In the second step, the researchers gave the mice a drug called valproic acid (VPA) that encouraged the survival of the neuroblasts and their maturation (differentiation) into neurons. VPA has been used to treat epilepsy for more than half a century and also is prescribed to treat bipolar disorder and to prevent migraine headaches, he said.
The current study reports neurogenesis (neuron creation) occurred in the spinal cords of both adult and aged (over one-year old) mice of both sexes, although the response was much weaker in the aged mice, Dr. Zhang said.
Researchers now are searching for ways to boost the number and speed of neuron creation. Neuroblasts took four weeks to form and eight weeks to mature into neurons, slower than neurogenesis reported in lab dish experiments, so researchers plan to conduct experiments to determine if the slower pace helps the newly generated neurons properly integrate into their environment.
In the spinal cord study, SOX2-induced mature neurons created from reprogramming of astrocytes persisted for 210 days after the start of the experiment, the longest time the researchers examined, he added.
Because tumor growth is a concern when cells are reprogrammed to an earlier stage of development, the researchers followed the mice in the Nature Cell Biology study for nearly a year to look for signs of tumor formation and reported finding none.
Both studies received support from the American Heart Association, the Welch Foundation, the Ellison Medical Foundation, and the National Institutes of Health. The Nature Cell Biology study also received support from an NIH Director’s New Innovator Award and from the Whitehall Foundation.
Abstract of Nature Communications paper
Spinal cord injury (SCI) leads to irreversible neuronal loss and glial scar formation, which ultimately result in persistent neurological dysfunction. Cellular regeneration could be an ideal approach to replenish the lost cells and repair the damage. However, the adult spinal cord has limited ability to produce new neurons. Here we show that resident astrocytes can be converted to doublecortin (DCX)-positive neuroblasts by a single transcription factor, SOX2, in the injured adult spinal cord. Importantly, these induced neuroblasts can mature into synapse-forming neurons in vivo. Neuronal maturation is further promoted by treatment with a histone deacetylase inhibitor, valproic acid (VPA). The results of this study indicate that in situ reprogramming of endogenous astrocytes to neurons might be a potential strategy for cellular regeneration after SCI.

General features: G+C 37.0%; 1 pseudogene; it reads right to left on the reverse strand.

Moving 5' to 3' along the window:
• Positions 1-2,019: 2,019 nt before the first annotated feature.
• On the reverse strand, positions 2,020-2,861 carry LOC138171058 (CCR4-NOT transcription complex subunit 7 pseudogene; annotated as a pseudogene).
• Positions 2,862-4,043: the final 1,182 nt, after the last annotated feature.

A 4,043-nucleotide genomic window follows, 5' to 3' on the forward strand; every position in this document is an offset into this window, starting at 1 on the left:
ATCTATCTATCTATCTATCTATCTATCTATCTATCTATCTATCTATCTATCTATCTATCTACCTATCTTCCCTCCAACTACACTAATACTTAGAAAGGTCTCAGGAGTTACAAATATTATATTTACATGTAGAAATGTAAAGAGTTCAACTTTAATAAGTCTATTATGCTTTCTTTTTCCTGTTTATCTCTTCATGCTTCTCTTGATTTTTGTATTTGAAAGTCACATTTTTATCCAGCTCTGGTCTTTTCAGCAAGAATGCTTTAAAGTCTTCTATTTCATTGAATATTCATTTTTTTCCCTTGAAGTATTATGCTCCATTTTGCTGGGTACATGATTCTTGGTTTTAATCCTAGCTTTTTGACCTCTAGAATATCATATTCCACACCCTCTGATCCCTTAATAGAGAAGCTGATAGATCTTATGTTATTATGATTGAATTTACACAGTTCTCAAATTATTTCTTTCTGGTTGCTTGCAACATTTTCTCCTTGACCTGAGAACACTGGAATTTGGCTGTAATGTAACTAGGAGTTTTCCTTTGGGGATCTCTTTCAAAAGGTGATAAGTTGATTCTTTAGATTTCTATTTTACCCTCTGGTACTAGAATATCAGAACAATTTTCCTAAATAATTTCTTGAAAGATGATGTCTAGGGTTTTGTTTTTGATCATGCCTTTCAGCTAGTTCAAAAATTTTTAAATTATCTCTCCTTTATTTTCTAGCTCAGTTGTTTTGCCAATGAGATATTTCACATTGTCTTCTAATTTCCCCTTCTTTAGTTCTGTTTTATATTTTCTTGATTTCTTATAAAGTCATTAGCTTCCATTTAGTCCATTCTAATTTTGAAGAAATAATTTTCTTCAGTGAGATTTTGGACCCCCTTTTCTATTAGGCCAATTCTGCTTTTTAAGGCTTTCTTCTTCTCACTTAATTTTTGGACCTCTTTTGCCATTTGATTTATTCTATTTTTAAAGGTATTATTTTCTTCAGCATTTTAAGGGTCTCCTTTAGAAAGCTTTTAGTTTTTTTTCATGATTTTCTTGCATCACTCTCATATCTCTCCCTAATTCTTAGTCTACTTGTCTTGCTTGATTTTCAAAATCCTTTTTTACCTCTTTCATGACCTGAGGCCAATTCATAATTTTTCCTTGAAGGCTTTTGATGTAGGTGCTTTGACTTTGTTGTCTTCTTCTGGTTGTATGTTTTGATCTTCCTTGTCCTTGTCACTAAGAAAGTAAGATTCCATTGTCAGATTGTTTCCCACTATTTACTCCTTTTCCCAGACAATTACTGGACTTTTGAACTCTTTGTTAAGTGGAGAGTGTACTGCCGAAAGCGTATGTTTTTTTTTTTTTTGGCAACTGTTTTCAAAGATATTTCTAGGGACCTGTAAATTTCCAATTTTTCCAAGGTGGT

Abstract of Nature Cell Biology paper
Adult differentiated cells can be reprogrammed into pluripotent stem cells or lineage-restricted proliferating precursors in culture; however, this has not been demonstrated in vivo. Here, we show that the single transcription factor SOX2 is sufficient to reprogram resident astrocytes into proliferative neuroblasts in the adult mouse brain. These induced adult neuroblasts (iANBs) persist for months and can be generated even in aged brains. When supplied with BDNF and noggin or when the mice are treated with a histone deacetylase inhibitor, iANBs develop into electrophysiologically mature neurons, which functionally integrate into the local neural network. Our results demonstrate that adult astrocytes exhibit remarkable plasticity in vivo, a feature that might have important implications in regeneration of the central nervous system using endogenous patient-specific glial cells.